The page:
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Film & Video Directing (Spring 2004): textbook Grammar of the Film Language by Daniel Arijon
For a good filmmaker, there are no bad scripts or actors, only bad directors, because filmmaking is about DIRECTING. Directing is about directions. Bad story or acting is misdirecting our interest and expectations. Since it is done in front of the camera, for the camera and by the camera, a director is altemately responsible for the choices.
The basic film directing should be divided in to several categories. Script, Camera, Actors. Each field is enormous and has several subcategories. For instance, you have to understand how the story works in your script, how to develop the character, conflict, tension and etc -- all of it from a DIRECTOR'S PERSPECTIVE (which is different from writer's, actor's or cameraperson). Very different! You have to have "director's mind"... You have to see it all together (they don't). You must SEE the movie before anybody else, you have to have not just a good script, but a concept.
You see, the script is just a material for a film. Without a concept every the most brilliant screenplay can end in a bad movie. Best actors will do badly without directorial concept. Very often they say -- vision. It is a word easier to understand, but more difficult to impliment. Of course, every creative process is personal and hard to formolize, but there are some principles which rule this progress of film conception. There are choices with the great cinematic potentiality and there are nicely done but film-static stories. Film is always about process (that's why we have "action" genre movies) and this process must be visible, it must take place in front of us and with us! The genre itself is irrelevant -- it could be a love story, crime story or horror story. The concept is never about WHAT you are about to narrate, but HOW. Film is the extreme level of show-business, the ACTION must be seen. Feelings, thoughts, changes -- it has to be on screen.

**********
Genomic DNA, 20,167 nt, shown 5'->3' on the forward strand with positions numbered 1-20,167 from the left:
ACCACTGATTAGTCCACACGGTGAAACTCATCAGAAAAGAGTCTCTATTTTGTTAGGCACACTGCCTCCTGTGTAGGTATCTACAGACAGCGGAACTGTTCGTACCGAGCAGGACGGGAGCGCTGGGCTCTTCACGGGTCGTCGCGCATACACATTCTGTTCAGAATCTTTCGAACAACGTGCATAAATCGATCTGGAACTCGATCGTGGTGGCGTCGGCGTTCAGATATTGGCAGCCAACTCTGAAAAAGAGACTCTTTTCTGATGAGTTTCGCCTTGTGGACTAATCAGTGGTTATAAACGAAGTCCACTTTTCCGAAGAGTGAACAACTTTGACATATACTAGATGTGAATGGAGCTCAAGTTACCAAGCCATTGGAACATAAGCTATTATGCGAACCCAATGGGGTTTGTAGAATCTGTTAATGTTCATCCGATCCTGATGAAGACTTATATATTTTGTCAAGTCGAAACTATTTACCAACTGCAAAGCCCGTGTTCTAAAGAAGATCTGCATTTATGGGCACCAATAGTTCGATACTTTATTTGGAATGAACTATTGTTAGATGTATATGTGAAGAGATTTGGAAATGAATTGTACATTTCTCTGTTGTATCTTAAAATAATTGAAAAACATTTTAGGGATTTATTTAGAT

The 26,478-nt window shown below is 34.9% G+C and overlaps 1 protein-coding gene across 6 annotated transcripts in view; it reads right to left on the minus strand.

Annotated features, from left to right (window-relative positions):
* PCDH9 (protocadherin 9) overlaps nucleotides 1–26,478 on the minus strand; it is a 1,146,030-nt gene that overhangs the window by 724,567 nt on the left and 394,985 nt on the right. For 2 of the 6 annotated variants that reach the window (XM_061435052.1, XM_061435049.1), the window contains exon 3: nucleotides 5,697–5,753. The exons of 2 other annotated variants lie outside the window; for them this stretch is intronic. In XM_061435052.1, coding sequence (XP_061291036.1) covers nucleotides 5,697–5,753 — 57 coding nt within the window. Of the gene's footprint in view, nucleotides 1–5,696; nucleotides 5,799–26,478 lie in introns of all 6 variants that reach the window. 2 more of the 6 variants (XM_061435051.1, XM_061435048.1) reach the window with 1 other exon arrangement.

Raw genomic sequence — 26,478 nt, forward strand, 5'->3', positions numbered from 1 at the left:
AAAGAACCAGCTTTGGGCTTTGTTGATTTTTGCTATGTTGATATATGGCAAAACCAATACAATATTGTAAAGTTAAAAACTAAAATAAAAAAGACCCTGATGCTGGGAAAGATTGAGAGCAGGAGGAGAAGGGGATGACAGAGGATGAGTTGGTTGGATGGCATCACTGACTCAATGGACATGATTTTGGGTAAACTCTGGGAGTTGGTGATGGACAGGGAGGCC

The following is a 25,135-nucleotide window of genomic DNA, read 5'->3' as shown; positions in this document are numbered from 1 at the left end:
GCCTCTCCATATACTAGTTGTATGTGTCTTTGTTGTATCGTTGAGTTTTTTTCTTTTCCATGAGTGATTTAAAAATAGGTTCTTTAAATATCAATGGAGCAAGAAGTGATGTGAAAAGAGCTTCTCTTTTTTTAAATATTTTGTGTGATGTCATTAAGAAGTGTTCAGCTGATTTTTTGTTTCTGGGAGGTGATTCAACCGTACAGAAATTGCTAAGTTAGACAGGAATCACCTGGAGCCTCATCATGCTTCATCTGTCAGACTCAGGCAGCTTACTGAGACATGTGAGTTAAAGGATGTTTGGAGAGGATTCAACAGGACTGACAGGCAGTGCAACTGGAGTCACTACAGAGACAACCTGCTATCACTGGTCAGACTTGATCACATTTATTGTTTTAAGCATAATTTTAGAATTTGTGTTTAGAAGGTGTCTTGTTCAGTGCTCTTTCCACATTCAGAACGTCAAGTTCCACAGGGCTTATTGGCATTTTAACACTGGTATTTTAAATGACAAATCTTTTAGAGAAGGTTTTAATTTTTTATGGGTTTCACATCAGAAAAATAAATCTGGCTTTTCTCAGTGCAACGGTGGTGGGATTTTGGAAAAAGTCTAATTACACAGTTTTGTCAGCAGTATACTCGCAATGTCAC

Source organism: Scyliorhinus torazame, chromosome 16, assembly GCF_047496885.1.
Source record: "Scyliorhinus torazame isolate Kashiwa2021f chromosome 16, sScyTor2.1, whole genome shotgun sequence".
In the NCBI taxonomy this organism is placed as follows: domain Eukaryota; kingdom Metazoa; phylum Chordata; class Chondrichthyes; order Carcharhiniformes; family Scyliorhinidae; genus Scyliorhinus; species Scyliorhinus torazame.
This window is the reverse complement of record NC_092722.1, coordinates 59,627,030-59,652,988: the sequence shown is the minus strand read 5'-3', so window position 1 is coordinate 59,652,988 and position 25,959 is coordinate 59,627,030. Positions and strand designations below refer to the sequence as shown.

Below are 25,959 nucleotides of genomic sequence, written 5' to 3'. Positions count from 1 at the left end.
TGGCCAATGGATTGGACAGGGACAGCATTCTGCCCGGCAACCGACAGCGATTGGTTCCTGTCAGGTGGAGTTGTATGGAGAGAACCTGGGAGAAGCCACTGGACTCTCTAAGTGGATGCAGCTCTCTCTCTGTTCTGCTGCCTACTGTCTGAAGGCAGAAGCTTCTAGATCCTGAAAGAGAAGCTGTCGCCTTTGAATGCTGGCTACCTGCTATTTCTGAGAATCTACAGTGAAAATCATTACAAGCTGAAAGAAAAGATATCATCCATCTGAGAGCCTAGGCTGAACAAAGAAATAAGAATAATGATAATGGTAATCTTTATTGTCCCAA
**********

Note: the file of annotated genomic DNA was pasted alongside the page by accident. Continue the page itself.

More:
I don't to be controversial, but directors are not seeking scripts. They are searching for the stories which live in them without a full dramatic execution. Real director selects the screenplay the way we are looking for a life-time partner (no wonder that so many of them write their own scripts or have writers-colloborators). They all look for very personal things, but this PERSONAL approach is always a must. When they read the texts, they "write" their movies. When you read textbook on playrighting you find the same all familiar "exposition," "climax," "resolution" and so on... It is as we say that a car must have a motor, wheels and gas. That is not how we select the car.
So what does director see in a good script?
For those of you interested in a more detailed discussion see:
The Composition on Film-North website.
Places to go to see the craft of writing:
|Writing||Writing Links and Resources|
|Dramatic Analysis Class||DramLit List|
|My Plays||Virtual Theatre|
|Student Scripts||Fragments from my students scripts; they would welcome the comments|
projects: Demons: Dostoevsky, Camus & Me -- War of Terror
in focus: filmmaking 101
BioMechanics * *
2005-2006 Theatre UAF Season: Four Farces + One Funeral & Godot'06
Film-North * Anatoly Antohin
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